More broadly, companies should give communications chiefs the titles, reporting relationships, access and resources to be effective companywide. That means investing in senior communications roles for the long term.
Communications professionals like to tout that they are quick studies, but it can take years to truly understand a company’s business. A communications staffer without the right level of industry knowledge won’t get the respect it takes to do an effective job. Being the perpetual new kid on the block is a strategic liability.
2. Learn to trust and understand the communications function.
Executives can’t get away with listening to their communications leaders with half an ear. Companies “need to learn more about communications and the communications consequences of their actions and not treat it like a foreign language,” Moyer says.
Otherwise, they’ll end up spending too much time mopping up after crises, rather than preempting them. Not only can that be tremendously expensive, but communication blunders can do major damage to companies’ brands.
3. Let communications leaders advise and educate top-tier execs.
If corporations ought to listen better to their communications leaders, then the reverse is also true. Communications execs must help other leaders understand why they’re important.
“Good communications chiefs recognize that one leg of their job is representing communications to senior management,” Moyer says. “They can point to communication wins in that area with the same pride they do to a media relations victory outside. The CFO or the head of engineering doesn’t need to explain their functions the same way, but the communications person needs to do this.”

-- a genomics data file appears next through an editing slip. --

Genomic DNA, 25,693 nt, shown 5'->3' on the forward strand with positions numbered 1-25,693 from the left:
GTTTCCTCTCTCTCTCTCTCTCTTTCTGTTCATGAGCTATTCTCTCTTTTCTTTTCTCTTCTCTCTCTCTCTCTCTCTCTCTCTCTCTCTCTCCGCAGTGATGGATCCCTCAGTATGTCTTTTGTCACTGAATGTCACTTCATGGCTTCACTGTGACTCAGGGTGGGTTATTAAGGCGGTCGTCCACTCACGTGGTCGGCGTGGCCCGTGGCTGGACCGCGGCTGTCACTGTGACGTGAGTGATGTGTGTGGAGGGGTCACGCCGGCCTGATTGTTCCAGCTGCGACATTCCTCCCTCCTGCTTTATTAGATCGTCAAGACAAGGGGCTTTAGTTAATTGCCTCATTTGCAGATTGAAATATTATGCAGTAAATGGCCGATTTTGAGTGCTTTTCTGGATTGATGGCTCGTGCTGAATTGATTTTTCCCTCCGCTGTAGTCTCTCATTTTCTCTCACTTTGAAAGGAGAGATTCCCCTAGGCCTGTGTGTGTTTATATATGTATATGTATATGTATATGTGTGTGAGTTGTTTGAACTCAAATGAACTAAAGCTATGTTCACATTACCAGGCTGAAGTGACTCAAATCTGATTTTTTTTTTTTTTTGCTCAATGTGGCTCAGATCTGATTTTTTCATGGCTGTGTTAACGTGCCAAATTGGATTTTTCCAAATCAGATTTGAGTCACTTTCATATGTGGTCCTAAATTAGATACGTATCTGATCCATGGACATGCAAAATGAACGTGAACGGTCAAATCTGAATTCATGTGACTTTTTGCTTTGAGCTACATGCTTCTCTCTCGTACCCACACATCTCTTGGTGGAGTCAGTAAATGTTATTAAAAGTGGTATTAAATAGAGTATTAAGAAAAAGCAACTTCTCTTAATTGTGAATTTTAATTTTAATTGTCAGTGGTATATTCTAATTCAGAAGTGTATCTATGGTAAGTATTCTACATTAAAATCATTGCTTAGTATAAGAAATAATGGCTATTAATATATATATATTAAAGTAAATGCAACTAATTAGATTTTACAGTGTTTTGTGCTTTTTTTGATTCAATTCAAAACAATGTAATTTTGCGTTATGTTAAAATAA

4. Eliminate command/control communications.
“The best companies are transparent, and when they are wrong, they promptly admit it rather than hide behind corporate-speak,” Clark says. Closing ranks can be dangerous in the digital age, but it’s a most common reaction when things go wrong.
“Apologize, take responsibility, and do what’s necessary to right the wrong,” she says. “Companies shouldn’t compound their problems by obfuscating or denying responsibility for problems; that simply drags out the story and ensures it’ll be at the top of news headlines and Twitter feeds for days and weeks to come.”
5. Let employees be ambassadors, Clark advises.
Don’t muzzle them on social media.
“Smart, far-sighted companies recognize that if employees are using social media anyway, you might as well tap that power,” she says. “Give them information about the company’s vision, goals and what it’s doing, and allow them to spread that positive message online. They’ll have far more credibility among their friends and contacts than your official brand page ever could.”
How has your organization handled its communications? Please share your thoughts in the comments section.
Wendy Marx is president of Marx Communications, which helps SMBs become well-known industry brands and transform their business through public relations and inbound marketing. Email her at firstname.lastname@example.org, and follow her on Twitter @wendymarx. A version of this article originally ran on Fast Company.